It’s a shame because when the game was on it, man, it was on it. There are some strong individual moments for Peter and Drax that felt honest. They weren’t contradictory as many of the Gamora and Rocket moments were throughout the episode; those just always felt like no-win situations. The working moments, though, felt like you could connect with the characters on much deeper levels. Peter’s flashback moment with his mom shed light into his ability to care for others; I would have loved to see more. Drax’s flashback gives a tender yet strong look into his familial situation. If you’re going to slow the game down, slow down for some more of that. And when you start creeping towards the end of the episode with the music blaring and everything seemingly going to all hell, a nail in the heart. It was that weird mix of fun and sadness that can work so well for the Guardians.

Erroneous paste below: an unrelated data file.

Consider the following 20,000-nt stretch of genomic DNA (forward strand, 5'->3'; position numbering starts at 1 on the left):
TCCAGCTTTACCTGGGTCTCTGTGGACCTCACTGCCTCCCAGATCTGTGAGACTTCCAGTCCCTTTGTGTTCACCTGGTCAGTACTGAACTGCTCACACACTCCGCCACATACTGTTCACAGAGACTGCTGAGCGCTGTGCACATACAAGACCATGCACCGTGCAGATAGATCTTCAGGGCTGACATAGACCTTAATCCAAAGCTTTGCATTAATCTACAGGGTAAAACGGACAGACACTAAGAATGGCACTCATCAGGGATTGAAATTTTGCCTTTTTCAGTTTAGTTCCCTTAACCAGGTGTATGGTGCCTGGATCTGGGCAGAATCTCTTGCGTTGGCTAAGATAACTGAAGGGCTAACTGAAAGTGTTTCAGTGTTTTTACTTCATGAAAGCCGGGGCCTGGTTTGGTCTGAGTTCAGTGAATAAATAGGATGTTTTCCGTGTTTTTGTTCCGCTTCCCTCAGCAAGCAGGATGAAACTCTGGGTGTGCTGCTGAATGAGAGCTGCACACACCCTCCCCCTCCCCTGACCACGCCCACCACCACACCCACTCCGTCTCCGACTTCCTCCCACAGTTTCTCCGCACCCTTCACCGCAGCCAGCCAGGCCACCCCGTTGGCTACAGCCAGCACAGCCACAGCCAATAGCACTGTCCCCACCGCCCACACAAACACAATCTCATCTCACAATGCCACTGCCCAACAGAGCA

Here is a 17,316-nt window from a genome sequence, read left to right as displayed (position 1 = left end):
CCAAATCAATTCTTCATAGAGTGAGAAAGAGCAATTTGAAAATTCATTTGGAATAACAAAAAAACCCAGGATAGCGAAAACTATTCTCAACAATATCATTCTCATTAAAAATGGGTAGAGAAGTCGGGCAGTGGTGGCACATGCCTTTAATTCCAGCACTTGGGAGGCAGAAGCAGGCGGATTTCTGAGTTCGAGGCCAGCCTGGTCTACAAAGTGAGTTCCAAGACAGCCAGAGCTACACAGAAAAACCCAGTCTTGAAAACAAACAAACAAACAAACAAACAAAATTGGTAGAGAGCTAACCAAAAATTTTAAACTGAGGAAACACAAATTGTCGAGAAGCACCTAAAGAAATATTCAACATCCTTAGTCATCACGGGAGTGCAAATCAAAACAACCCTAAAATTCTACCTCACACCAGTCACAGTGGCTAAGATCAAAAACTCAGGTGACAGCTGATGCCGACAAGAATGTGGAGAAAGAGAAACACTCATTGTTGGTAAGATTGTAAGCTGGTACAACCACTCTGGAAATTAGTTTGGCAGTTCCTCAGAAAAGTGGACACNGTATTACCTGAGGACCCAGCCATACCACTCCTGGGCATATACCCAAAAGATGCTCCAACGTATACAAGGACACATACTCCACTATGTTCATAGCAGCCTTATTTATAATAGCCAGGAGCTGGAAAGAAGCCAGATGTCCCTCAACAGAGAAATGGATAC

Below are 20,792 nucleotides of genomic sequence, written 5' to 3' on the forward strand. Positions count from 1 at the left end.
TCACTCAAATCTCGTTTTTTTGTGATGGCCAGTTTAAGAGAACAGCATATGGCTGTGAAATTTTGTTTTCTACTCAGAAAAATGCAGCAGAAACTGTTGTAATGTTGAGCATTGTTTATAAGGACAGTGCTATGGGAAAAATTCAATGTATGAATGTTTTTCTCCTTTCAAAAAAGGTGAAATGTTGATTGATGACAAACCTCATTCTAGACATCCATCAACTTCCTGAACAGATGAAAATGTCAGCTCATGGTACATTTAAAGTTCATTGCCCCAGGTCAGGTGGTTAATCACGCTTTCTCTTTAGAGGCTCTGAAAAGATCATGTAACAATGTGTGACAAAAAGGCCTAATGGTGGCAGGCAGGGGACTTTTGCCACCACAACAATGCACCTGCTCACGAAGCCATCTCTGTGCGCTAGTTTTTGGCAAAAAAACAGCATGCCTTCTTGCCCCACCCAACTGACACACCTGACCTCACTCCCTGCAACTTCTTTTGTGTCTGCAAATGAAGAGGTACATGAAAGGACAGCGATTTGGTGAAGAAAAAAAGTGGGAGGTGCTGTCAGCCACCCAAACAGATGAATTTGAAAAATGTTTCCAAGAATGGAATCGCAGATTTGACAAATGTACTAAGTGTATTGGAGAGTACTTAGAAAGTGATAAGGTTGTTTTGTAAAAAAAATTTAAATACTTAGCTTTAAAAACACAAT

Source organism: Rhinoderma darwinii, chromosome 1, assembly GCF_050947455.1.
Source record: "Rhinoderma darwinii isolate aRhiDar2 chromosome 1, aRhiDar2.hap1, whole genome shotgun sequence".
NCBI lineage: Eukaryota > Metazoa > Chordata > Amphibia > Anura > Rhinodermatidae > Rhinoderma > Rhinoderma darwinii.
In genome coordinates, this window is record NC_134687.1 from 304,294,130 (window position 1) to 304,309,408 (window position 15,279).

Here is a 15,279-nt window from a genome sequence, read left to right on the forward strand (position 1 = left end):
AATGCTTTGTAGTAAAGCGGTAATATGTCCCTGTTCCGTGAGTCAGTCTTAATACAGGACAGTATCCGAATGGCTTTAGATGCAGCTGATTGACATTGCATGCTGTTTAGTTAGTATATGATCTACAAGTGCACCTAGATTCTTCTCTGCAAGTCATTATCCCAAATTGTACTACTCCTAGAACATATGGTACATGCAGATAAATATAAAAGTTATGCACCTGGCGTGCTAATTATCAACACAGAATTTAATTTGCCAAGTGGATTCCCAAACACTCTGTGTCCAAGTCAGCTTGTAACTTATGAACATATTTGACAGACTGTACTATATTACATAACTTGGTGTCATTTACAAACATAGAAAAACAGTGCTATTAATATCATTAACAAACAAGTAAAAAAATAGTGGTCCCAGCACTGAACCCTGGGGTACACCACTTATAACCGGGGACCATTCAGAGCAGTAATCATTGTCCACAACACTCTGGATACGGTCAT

What Makes It Worth My Time and Money?

Who Needs You is certainly a struggle when it comes down to this. Like its immediate predecessor, it’s not a long episode, which accentuates its pacing issues even more, so you won’t need to spend too much time struggling in any given part. But the moments where it works the most are absolutely the reason why this series exists. Ultimately, there’s just enough to those moments that it can help you get past the rest. The ending absolutely saved this episode for me. Let’s see how that momentum carries into the final episode, which we should see by the end of the year.

Check out our reviews of this season’s other episodes of Telltale’s Guardians of the Galaxy!

Date published: 10/13/2017
3 / 5 stars